image

Steps :

Extend your DataContext with a partial-class code behind file : (executequery will autopopulate all the properties based on your sql statement)

Let’s say your datacontext name is NorthWindDataContext (name auto generated and you’re using the NorthWind database). You’ll create a new separate class file in the same project as where your datacontext resides. This class file will extends the NorthwindDataContext by using the “Partial” statement. You may name it something like NorthWindDataContext_Extender.cs (or .vb, depending on your language). Then just enter the line of function code below:

Partial Public Class NorthWindDataContext
    Public Function GetSummary(ByVal intVersion As Integer) As List(Of RiskLoadingSummary)
        Return ExecuteQuery(Of RiskLoadingSummary)("Select Version, Score, SystemId from RiskLoading where Version={0}", intVersion).ToList
    End Function
End Class

Save and compile. After that, when you declare your data context object as below, you may call the new function that you have written to populate for you a list of custom class based on the data you have selected with your ExecuteQuery statement. The reason that you create a new class file and not stick this function into your datacontext autogenerated file is to prevent future overwrite when visual studio regenerates the code behind.

image

References :

http://oakleafblog.blogspot.com/2007/09/problems-using-stored-procedures-for_08.html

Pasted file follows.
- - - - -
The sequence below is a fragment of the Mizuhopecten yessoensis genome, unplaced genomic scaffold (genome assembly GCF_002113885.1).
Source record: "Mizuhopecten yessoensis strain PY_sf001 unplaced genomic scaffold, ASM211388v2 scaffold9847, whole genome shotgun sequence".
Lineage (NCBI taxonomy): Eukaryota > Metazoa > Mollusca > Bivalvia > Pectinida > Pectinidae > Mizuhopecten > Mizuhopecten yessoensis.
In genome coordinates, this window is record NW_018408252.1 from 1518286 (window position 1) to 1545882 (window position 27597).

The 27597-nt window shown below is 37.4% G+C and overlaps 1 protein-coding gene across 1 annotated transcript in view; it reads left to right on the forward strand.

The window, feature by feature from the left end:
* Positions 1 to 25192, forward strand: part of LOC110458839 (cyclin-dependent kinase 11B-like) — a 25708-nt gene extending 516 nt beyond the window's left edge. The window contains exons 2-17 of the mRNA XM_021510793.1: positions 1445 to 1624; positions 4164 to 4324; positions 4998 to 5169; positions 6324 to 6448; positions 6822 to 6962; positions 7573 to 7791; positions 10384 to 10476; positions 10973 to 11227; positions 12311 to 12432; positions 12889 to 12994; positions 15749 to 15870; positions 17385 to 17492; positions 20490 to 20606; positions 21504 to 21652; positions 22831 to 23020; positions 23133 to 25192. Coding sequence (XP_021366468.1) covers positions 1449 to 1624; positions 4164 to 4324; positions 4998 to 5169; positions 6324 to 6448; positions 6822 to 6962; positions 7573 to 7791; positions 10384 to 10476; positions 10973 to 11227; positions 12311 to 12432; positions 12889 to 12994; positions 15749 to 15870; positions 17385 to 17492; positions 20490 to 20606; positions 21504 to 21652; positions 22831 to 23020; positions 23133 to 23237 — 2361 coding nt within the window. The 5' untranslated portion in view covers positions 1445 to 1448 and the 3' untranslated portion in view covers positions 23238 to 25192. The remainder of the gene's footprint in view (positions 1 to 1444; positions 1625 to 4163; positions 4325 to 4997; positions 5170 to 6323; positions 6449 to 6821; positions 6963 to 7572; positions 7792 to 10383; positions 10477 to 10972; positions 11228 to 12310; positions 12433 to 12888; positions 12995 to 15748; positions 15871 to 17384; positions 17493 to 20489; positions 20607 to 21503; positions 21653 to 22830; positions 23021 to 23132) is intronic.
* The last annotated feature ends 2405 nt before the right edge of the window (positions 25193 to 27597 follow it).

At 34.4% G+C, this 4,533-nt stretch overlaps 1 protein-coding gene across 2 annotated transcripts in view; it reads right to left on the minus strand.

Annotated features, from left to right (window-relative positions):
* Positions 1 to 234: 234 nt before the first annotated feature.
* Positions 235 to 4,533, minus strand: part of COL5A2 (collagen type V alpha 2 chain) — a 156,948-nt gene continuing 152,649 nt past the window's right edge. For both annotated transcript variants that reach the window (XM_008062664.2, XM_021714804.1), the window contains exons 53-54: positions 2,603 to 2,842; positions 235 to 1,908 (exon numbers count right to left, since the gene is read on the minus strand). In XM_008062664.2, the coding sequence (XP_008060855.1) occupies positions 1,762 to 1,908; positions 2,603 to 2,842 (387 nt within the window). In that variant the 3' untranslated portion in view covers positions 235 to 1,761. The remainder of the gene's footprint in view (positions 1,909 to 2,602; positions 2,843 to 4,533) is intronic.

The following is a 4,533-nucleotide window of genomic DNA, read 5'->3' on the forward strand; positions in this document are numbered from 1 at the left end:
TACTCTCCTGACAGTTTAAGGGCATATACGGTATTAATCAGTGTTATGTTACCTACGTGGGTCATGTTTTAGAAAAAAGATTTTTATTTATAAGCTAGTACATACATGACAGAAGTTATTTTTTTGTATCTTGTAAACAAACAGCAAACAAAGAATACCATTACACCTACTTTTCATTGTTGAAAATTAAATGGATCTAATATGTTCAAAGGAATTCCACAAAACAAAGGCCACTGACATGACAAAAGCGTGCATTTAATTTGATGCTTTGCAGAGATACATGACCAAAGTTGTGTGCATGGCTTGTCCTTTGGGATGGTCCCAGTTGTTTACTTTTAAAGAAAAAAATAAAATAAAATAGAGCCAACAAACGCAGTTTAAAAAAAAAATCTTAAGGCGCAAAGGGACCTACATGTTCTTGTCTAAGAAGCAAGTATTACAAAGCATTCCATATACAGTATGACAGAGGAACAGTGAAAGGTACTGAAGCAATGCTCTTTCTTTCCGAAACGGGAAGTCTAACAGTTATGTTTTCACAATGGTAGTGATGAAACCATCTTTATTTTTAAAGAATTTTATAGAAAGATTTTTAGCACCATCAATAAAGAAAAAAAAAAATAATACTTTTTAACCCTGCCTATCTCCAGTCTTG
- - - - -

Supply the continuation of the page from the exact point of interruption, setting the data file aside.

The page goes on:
http://www.rocksthoughts.com/blog/archive/2008/03/03/delete-multiple-rows-with-linq-to-sql.aspx
http://weblogs.asp.net/jeffreyzhao/archive/2008/03/06/linq-to-sql-extension-batch-deletion-by-lambda-expression.aspx

Update data with LINQ Mapped Entities using Attach method across tier

Filed under: How-to,LINQ,Programming,VB.NET — harveydarvey @ 4:34 pm

Background

Gotta admit, the Attach method is pretty confusing in linq to me. I’m sure most of us hoped that we can perform updates using the following similar method after looking at how easily linq query data :

image

Unfortunately we can’t. There are alot of discussion going on what is Attach for, and what is Attach not.  I’ve searched for some time on forums and sites, and couldn’t find any clear answer to what I need.

Basically, what I am doing is a 2 tier system. With the UI layer referencing the Business/Data Layer which house the DataContext object, this method is ideal.

Breakdown of code in UI Layer and Business/Data Layer

UI Layer :

image

Business / Data Layer (using LINQ Attach method)

image

 

The method above first attach the mapped entity (objProd) into the datacontext.

The key method for update to succeed is to refresh the mapped entity to bring out the current values from the database while keeping the changed values un-touch.  This means that if the mapped entity has 10 fields, all 8 fields will be retrieved and populated into the entity, leaving the ProductId and ProductPrice un-touched.

The SubmitChanges updates the value back to the database.

Simple isn’t it?